How can the international community support the Nigerian people’s political movements from afar?
There is this speech by Chimamanda Ngozi Adiche – the Nigerian feminist – called “The Danger of a Single Story.” Chimamanda delivered this speech to an American audience, and yet so many of my friends in Nigeria have told me about how that speech affected their lives and the way they tell their stories as Nigerians. So it would be helpful for non-Nigerians to listen, create space and award opportunities to experts on Nigerian issues in the U.S. and beyond to tell their stories.
A lot of the response that we saw from the government in Nigeria regarding the END SARS movement came because celebrities and leaders globally united to put pressure on the Nigerian government to act. Change has definitely started from within Nigeria, but it is important that we have support from the outside as well, from countries with means and resources, especially.
Who are some political leaders, activists and organizers who inspire you and your work?
I recently just started gathering the courage to speak up on issues that mean a lot to me. I am inspired first and foremost by my mother – in fact, she is the reason why I do what I do today. Her courage as a single mother, who left behind a high-position in Nigeria to move to America with her three children, is beyond inspiring. I am eternally grateful to her, and everything she’s sacrificed for me.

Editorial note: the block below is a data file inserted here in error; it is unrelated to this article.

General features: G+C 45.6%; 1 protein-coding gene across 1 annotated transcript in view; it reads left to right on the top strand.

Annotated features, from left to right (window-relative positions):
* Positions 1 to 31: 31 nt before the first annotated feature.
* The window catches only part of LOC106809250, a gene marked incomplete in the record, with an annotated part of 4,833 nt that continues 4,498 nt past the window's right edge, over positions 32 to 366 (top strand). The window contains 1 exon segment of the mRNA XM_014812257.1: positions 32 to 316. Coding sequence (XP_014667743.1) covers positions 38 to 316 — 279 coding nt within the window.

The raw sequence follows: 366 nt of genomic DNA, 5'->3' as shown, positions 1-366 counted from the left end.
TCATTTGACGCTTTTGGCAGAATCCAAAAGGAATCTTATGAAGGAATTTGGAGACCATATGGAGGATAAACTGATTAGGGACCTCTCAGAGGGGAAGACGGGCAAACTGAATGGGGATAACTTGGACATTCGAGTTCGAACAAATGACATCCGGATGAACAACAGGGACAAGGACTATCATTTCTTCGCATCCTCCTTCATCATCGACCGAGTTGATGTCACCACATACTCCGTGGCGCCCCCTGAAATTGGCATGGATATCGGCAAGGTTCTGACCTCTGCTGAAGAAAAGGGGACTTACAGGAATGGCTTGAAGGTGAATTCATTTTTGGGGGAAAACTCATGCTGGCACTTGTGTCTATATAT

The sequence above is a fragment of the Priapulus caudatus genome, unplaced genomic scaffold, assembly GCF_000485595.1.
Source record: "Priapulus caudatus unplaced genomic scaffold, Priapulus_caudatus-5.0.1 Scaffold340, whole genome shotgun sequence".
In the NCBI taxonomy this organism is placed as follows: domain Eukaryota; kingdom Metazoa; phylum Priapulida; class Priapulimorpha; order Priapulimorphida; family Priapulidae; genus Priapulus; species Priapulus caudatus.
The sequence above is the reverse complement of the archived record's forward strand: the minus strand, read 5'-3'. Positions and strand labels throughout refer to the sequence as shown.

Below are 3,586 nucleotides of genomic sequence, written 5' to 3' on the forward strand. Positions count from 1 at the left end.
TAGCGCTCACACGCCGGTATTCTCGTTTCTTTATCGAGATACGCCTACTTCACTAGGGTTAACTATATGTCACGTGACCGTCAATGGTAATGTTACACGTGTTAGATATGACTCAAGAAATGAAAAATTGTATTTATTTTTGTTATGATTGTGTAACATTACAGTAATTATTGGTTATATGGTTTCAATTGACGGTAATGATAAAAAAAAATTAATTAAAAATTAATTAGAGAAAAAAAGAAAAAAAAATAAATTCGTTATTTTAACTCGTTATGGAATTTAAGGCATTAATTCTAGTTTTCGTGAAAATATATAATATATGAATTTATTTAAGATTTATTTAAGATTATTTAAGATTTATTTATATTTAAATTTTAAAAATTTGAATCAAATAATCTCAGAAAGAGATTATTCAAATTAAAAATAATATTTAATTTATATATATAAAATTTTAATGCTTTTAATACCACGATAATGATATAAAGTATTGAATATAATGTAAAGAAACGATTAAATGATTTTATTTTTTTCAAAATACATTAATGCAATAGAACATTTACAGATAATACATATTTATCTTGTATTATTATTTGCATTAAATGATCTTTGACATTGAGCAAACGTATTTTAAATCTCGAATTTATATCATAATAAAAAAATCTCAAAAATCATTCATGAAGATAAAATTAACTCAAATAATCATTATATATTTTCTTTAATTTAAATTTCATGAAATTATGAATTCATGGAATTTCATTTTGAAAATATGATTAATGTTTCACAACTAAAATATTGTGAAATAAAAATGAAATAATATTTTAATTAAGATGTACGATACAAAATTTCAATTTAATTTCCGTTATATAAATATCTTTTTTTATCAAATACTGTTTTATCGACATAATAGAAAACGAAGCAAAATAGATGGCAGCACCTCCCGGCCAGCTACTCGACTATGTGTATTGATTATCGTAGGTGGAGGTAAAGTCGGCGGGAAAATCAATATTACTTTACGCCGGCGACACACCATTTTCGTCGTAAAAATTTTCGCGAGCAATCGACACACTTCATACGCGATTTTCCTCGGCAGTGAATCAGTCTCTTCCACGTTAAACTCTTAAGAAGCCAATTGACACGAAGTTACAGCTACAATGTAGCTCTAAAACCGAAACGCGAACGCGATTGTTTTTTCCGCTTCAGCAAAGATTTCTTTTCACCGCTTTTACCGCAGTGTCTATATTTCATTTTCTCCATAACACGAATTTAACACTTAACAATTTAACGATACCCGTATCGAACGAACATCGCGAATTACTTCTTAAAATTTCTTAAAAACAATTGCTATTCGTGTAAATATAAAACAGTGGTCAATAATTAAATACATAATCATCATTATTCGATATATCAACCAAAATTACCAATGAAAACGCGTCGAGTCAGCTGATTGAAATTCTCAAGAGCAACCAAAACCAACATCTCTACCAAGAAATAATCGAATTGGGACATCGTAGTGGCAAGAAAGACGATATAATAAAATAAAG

Yara Shahidi was the first activist I really started learning from. Her favorite quote is by James Baldwin, and one which I’ve come to relate to a lot: “The paradox of education is precisely this – that as one begins to become conscious one begins to examine the society in which he is being educated.” It made me think about the different ways I behave, and ask myself if I’m acting authentically, or if it’s some culturally-imposed norms which are guiding me to act in a certain way. Nadya Okamoto is another activist who I look up to. Learning about her life and the work she has done pushed me to do great things.
Finally, what do you have planned for the future?
I just recently dropped out of the pre-med track at my university because I wanted to focus on elevating the important work that my organization, Fe-Unite, aims to do. Fe-Unite is an organization that works to empower every individual to care deeper for women. We are re-vamping our focus to concentrate on uplifting women in Nigeria and I am very excited for all we have planned this year. We are working to gather resources and create opportunities for women to start businesses and build life-enhancing skills that will give them financial freedom and independence. We are also working on gathering funds through crowd funding to start public awareness campaigns about women in Nigeria through social media. I am beyond honored to be able to do this work and I hope to continue to create the space for women to thrive.
BIOGRAPHY: Titilayo Arowolo is in second year at the University of Chicago and is passionate about women’s rights. Born and raised in Nigeria, Titi came to the U.S. when she was fifteen and is currently the leader of Fe-Unite, an organization that aims to empower individuals to care deeper for women.